That has largely held true for restaurants: The latest trend data shows that 46 percent of millennials and 42 percent of baby boomers currently feel comfortable eating at a restaurant, a smaller difference in opinion than typically reported for the activity. 

When it comes to comfort dining out among other demographics -- including income brackets and urban, suburban and rural communities -- consumers are less split. Similar shares of adults across both of those demographics said they now feel safe returning to restaurants.

share who said they feel comfortable dining indoors or outdoors right now, by community:

Reported comfort levels among adults also fluctuate when considering dining indoors or outdoors (41 percent vs. 53 percent, respectively).  

Regardless of Americans’ preference for outdoor dining, many restaurants found the option unsustainable during the winter. Among full-service restaurants, 75 percent offered some type of seating outside as of September, Riehle said. By last month, only 42 percent said outdoor dining was still an option. That decline is true among quick-service restaurants as well. 

“In the spring, we expect that outdoor dining will ramp up again, aiding operators in the table-service segment,” Riehle said.

Like with restaurants in general, opinions on dining indoors do not differ dramatically between people across demographics such as community, even though indoor dining has reopened much earlier in some states than others.

share who said they dine in at restaurants at least once a week, by community:

Stay-at-home mandates that defined the beginning of the pandemic, along with public health officials encouraging Americans over the past year to limit social interaction, have formed new habits among hungry consumers. Instead of going out to sit down for a meal, people have taken to picking up food from restaurants or ordering delivery when they don’t want to cook.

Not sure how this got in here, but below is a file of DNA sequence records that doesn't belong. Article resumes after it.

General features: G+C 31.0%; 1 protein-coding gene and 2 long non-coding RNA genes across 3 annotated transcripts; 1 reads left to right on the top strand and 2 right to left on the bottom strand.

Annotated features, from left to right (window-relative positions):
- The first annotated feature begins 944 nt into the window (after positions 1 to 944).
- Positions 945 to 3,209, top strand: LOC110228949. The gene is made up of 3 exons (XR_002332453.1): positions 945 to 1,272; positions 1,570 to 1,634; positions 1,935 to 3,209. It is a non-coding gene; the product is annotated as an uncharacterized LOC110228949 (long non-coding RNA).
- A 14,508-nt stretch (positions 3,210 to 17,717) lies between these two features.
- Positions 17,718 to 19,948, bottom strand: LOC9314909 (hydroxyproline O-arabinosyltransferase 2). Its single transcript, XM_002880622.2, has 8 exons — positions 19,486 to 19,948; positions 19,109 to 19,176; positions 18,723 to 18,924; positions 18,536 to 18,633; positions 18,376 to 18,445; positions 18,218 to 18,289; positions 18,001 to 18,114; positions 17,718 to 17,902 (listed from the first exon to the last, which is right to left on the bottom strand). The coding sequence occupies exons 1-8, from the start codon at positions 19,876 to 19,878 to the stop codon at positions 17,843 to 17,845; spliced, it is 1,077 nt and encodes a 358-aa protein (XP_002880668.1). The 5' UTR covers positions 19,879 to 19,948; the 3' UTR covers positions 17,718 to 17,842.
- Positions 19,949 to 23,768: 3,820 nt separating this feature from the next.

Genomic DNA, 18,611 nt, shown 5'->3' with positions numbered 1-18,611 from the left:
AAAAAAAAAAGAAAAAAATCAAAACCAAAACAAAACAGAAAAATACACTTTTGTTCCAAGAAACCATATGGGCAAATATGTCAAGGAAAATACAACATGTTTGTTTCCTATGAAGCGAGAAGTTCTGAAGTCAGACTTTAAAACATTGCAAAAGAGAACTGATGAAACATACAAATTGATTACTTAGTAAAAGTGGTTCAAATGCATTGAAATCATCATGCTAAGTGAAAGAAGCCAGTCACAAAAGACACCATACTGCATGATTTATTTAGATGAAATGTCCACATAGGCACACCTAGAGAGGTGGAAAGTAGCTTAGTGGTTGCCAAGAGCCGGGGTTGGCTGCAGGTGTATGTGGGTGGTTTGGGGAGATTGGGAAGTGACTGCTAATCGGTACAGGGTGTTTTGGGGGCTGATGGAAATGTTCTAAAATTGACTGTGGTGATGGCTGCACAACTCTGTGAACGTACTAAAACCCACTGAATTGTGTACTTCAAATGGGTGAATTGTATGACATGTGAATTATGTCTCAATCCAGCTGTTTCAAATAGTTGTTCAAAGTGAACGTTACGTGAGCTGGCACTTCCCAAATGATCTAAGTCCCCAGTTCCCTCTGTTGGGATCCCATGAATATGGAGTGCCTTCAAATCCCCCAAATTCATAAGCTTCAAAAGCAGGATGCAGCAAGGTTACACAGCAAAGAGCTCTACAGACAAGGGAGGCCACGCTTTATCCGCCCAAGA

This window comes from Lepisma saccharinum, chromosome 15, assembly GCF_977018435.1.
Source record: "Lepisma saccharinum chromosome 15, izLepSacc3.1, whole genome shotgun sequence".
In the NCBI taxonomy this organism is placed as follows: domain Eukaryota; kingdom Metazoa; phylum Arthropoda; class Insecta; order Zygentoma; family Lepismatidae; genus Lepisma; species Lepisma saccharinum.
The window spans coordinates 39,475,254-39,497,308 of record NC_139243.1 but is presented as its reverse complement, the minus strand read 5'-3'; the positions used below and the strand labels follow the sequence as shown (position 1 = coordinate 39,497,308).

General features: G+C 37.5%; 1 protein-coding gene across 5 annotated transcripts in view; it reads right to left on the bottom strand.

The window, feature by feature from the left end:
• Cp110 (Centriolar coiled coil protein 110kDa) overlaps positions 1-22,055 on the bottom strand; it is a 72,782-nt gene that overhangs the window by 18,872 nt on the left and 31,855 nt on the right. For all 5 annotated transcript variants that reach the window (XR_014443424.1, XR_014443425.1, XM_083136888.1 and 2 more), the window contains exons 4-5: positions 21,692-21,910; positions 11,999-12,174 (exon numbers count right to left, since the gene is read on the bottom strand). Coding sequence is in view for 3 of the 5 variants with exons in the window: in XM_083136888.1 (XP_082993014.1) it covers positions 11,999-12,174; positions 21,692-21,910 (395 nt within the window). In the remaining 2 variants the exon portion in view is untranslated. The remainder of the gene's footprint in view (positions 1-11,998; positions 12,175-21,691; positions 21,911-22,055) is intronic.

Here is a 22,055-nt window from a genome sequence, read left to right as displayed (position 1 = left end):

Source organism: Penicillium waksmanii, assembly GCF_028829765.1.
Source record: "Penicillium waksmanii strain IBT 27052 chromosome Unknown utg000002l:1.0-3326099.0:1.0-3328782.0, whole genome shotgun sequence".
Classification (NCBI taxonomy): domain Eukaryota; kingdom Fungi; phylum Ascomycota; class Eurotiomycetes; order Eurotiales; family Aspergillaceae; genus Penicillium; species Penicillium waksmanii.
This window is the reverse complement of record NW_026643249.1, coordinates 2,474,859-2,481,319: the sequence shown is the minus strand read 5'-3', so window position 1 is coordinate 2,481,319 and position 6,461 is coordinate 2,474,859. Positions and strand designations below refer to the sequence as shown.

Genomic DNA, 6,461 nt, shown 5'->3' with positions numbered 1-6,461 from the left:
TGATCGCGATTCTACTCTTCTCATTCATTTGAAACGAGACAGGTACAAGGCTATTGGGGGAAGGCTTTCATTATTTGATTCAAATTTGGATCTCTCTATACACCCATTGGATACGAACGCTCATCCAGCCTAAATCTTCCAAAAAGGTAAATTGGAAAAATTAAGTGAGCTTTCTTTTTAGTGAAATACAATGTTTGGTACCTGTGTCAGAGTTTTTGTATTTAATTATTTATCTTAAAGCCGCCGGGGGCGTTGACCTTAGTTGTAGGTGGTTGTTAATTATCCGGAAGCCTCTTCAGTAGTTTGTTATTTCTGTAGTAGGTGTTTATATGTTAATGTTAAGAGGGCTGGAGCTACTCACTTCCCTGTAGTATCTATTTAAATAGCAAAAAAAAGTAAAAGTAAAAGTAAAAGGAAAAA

Despite the accelerated rise of takeout and delivery, some consumers still have an appetite to visit restaurants in person. As of Morning Consult’s latest survey, roughly one-quarter (22 percent) of adults said they’re dining in at restaurants at least once a week, a similar share to those ordering delivery at least weekly (25 percent).

share who said they order delivery from restaurants at least once a week, by community:

Both options are more popular among people living in urban areas, where delivery apps are easily accessible and restaurants with various seating accommodations are plentiful. 

One year ago, more than 60 percent of restaurant traffic was off-premises, meaning takeout, delivery, drive-thru and curbside pickup, Riehle said. After the pandemic hit, that share moved up to almost 90 percent in the second quarter of 2020. Now, about 80 percent of traffic is off-premises, with on-site patronage still substantially down, he said.

share who said they order takeout from restaurants at least once a week, by community:

Picking up takeout is a common option as well, with 35 percent of adults saying they do so at least once a week.

The delivery and pickup trend was ramping up before the pandemic, Riehle said, and is likely to continue as more consumers grow comfortable incorporating technology in their restaurant experience, from virtually accessing menus in restaurants to ordering from third-party delivery apps at home.

“Greater availability of data coming through these online ordering systems now is an opportunity for restaurateurs to turn that data into knowledge about their customers and what their preferences are,” Riehle said.

Alyssa Meyers previously worked at Morning Consult as a reporter covering brands and marketing.